that was one take-away from the email to contemplate
. . . and more

imageA reader writes:

I believe there is a good argument "from extensive investigation by modern science" (including some pretty bad science) that the SOT is not an artwork by any established method, regardless of the doubtful C14 dating (doubtful on statistical as well as sampling grounds).

There is no way to prove that it is miraculous.

The SOT seems to be one of a kind. There is nothing quite like it, approximating its total complexity in resembling a crucified man.

On logical grounds, it seems certain that if the original apostles had noticed an image on the cloth, they would have tried to secure and preserve the cloth forever. In fact, they very probably would have done the same even whether or not they saw an image. So it is not really surprising that we end up with Jesus’ burial shroud (assuming it existed). [There may be an obscure reference in Paul to it, besides the Gospel accounts.]

it is not improbable that we might have this relic; and that it was hidden away most of the time to protect it from opponents.

I don’t know if anyone has addressed the issue of the large amount of ointment which Nicodemus procured along the tomb, presumably along with the cloth itself, which is somewhat fancy as a burial cloth. What would be the physical effect of this ointment in some imaging or preservative processes? What is the evidence for this in the SOT?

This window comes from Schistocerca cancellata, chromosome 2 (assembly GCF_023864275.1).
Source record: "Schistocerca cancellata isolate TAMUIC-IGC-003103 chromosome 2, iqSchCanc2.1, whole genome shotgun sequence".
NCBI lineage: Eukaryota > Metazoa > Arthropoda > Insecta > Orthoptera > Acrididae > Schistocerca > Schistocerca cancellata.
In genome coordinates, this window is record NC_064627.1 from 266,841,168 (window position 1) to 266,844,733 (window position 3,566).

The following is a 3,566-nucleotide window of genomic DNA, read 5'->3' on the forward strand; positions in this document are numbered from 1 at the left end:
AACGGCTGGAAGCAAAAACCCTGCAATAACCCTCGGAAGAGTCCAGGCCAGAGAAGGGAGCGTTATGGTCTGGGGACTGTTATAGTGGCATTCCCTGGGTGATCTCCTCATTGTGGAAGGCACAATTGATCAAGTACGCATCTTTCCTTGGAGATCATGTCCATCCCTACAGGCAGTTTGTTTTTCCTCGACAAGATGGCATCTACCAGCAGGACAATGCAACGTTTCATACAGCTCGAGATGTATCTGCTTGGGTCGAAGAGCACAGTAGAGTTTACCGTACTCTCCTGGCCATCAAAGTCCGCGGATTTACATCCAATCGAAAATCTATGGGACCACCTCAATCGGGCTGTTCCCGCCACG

The probabilities are for alternatives:

– this is the shroud of Jesus, and this his image we see, and it was produced by so-far unknown processes
– this is an ancient cloth, cut like a shroud, and someone has artificially produced a complex two sided image to imitate in detail information in the Gospels. This person would have to have been the greatest artistic genius of all time (da Vinci never produced anything remotely this complex in representing a human being; it is easy to draw anatomy and perspective by comparison; the shroud looks like a layered noisy computer-generated image containing superficial 3-D shading on a thin 3D cloth, something impossible 60 years ago). It probably could be copied today by a lot of effort, using a computer-controlled laser together with pattern for blood spatter and body image, an ancient cloth if you could find one, and a blood spatter 3-D printer.

But not 60 years ago.

What about the myrrh ointment? Has someone reported on this?